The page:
LA City Council agrees to spend $1 billion to fix deteriorating sidewalks

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The Los Angeles City Council agreed Wednesday to spend $31 million a year for 30 years on sidewalk repair projects, settling a lawsuit filed by disabled residents.

The city of Los Angeles was sued five years ago by disabled residents who said they couldn't navigate broken walkways, potholes, crosswalks and curbs that lacked wheelchair ramps.

On Wednesday, the L.A. City Council agree to spend about $1.4 billion over 30 years to repair its damaged sidewalks.

The agreement "will improve access, public safety, boost property values and neighborhood pride," L.A. Mayor Eric Garcetti said.

The settlement means there will be a lot of new construction on our sidewalks. The Bureau of Street Services estimates 40 percent of sidewalks across the city need repair.

Officials expect 100,000 new curb ramps will be built all over the city. The priority, however, will be broken sidewalks.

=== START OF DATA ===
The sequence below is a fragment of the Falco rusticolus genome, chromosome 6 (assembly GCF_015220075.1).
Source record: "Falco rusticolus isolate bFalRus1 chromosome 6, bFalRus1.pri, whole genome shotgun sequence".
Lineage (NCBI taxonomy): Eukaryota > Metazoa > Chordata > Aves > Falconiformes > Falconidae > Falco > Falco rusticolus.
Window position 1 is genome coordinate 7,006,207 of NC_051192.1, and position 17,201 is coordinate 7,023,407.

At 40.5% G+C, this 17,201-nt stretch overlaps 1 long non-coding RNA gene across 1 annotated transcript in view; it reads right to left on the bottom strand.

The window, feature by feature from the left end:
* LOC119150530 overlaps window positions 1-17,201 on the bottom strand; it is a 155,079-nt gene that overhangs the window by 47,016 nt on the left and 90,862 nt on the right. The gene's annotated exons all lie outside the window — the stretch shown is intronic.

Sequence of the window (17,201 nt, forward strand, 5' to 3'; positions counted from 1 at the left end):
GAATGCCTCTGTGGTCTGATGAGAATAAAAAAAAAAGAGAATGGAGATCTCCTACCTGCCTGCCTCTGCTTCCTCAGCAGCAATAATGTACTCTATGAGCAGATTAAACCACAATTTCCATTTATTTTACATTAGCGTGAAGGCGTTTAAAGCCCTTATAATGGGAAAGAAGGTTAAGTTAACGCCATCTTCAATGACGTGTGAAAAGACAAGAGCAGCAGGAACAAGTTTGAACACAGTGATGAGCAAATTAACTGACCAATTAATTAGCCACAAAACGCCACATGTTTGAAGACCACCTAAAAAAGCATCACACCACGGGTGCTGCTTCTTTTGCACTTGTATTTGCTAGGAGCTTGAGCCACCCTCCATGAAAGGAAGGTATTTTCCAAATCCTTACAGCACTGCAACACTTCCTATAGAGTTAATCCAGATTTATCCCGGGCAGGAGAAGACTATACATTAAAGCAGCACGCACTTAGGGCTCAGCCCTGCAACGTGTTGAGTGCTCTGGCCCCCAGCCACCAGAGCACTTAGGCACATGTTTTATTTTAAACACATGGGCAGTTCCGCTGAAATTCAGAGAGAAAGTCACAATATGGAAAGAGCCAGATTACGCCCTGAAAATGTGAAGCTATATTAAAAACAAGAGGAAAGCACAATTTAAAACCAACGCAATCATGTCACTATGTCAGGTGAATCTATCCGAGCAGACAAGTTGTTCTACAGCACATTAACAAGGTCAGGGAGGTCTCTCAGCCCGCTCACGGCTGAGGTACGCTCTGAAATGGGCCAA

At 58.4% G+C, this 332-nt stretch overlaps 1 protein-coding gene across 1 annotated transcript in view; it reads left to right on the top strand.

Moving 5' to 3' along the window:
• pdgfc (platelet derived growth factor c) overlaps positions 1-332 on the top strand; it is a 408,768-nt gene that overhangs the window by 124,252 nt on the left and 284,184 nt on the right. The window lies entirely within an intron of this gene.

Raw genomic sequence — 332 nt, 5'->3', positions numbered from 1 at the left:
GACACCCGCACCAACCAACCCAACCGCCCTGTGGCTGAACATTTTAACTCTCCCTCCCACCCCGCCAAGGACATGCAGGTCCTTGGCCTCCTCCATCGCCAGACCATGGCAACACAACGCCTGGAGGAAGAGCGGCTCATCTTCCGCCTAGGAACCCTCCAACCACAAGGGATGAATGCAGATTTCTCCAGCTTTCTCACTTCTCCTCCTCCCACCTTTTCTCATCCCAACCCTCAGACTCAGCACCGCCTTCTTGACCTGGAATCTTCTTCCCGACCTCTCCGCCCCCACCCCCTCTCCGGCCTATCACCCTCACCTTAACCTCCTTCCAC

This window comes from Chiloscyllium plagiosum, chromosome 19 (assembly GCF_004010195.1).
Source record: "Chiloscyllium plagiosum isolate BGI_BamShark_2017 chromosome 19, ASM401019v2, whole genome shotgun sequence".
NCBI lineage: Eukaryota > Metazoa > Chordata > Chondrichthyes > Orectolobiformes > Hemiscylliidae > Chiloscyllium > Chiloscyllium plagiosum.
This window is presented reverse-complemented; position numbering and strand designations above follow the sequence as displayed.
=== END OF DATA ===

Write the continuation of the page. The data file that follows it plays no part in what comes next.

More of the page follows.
"All those stretches where sidewalk segments are broken up by trees and are just really messed up - I think we've all seen them, even if you're a visitor you see them, and you see them in short order after you leave LAX, too, let me tell you that -- those will all be fixed," said Guy Wallace, an attorney for the plaintiffs.

The Los Angeles City Council agreed Wednesday, April 1, 2015 to spend $31 million a year for 30 years on sidewalk repair projects, settling a lawsuit filed by disabled residents.


How will the city pay for all of this? Officials say most of the money is expected to come from the city's general fund operating budget. The city was already paying millions of dollars every year on injury claims.

"This settlement directs taxpayer dollars to where they belong, to solving one of the city's most longstanding problems rather than merely reacting when somebody is injured," said L.A. City Attorney Mike Feuer.

With the settlement, more than 200,000 residents who have disabilities will be able to make requests for fixes in their neighborhoods.

"Many of our people have suffered frustration, pain and even injury from their valiant efforts and insistence that the streets be made accessible according to the Americans with Disabilities Act," said plaintiff Lillibeth Navarro.

The settlement is still pending court approval. Details of the repair program have not yet been worked out.

The Associated Press contributed to this report.

Related Topics:
los angeles city councilroad repairlawsuitdisabilitydisability issueseric garcettiLos Angeles
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